PLYWOOD POOL. Objection Or Protest? Mr. M. J. G. Brims, manager for D. G. Brims and Sons Pty., Ltd., writes: Under the headings, “Plywood Pool. No Objections Raised,” the following paragraph appeared in the Courier-Mail on Tuesday: “No objection has been raised to the formation of a plywood and veneer pool. The Government will now proceed with the formal constitution of the pool and the appointment of a pool board.” I wish to point out that this statement is entirely incorrect. As stated in the second paragraph of your note on the matter, the time limit of one month during which any petition in opposition to the project might be presented, did not expire until 5 p.m. on Monday, April 23. The facts are, that before 4 p.m. on that day, one hour before the expiry of the time limit, a petition was lodged with the private secretary to the Minister for Agriculture and Stock, by a leading firm of solicitors in Brisbane, on behalf of a section of the industry which is opposed to the formation of the pool. The statement made by the Acting Under-Secretary is, therefore, entirely at variance with the facts of the case. The protest which has been lodged sets out very freely the harm which the formation of the proposed pool would do to the whole plywood and veneer industry of Queensland, and to other allied industries. It furthers points out that business which has been won for Queensland at the expense of much time, thought, and money, will be lost to this State if such a pool is brought into being. (The information published in The Courier Mail was officially supplied. The acting Under-Secretary of the Department of Agriculture and Stock (Mr. R. P. M. Short) said yesterday that a letter was received from Mr. D. G. Brims raising general objections to the proposed plywood pool. The letter, however, was only a personal protest. It was not a petition, as was required by the Primary Producers’ Organisation and Marketing Act, nor was it signed by 25 per cent of the plywood manufacturers, which would be necessary if it were to comply with the Act.)[53]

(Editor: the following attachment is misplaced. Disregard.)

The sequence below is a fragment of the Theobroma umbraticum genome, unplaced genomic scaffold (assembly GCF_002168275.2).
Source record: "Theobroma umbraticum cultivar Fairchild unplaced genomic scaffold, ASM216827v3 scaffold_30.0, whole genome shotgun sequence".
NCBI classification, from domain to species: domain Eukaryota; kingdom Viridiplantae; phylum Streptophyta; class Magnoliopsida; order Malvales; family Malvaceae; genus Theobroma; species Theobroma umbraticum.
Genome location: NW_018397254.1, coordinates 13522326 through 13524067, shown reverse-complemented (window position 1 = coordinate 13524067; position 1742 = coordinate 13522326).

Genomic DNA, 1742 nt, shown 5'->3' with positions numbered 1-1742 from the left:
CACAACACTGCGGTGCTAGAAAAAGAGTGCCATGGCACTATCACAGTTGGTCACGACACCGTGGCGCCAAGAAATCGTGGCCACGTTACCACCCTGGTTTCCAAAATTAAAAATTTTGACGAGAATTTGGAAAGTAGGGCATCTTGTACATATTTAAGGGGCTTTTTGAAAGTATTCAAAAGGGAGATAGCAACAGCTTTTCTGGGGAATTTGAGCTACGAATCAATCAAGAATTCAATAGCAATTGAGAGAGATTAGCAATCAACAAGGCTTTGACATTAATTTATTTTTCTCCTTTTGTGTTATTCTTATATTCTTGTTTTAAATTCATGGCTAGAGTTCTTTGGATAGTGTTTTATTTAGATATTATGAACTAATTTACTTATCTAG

As previous, confirmation from the Minister

PLYWOOD-VENEER POOL. Organisation To Proceed. The Minister for Agriculture and Stock (Mr. F. W. Bulcock) said on his return from Canberra yesterday that he intended to proceed with the establishment of a plywood and veneer pool. He said that there had been some suggestion by Mr. M. J. G. Brims, manager for D. G. Brims and Sons, Pty., Ltd., that his objection to the proposed pool had been overlooked. He (Mr. Bulcock) had made inquiries, and had found that Mr. Brims certainly left a letter with the Minister’s private secretary voicing certain objections to the formation of a plywood and veneer pool. By no conceivable stretch of imagination could this letter be regarded as a petition for the taking of a poll of producers in the industry within the meaning of the Primary Producers Organisation and Marketing Act. Even if the letter had been designed as a petition for the taking of a poll it would still be ineffective, as the required percentage of signatures had not been obtained.[54]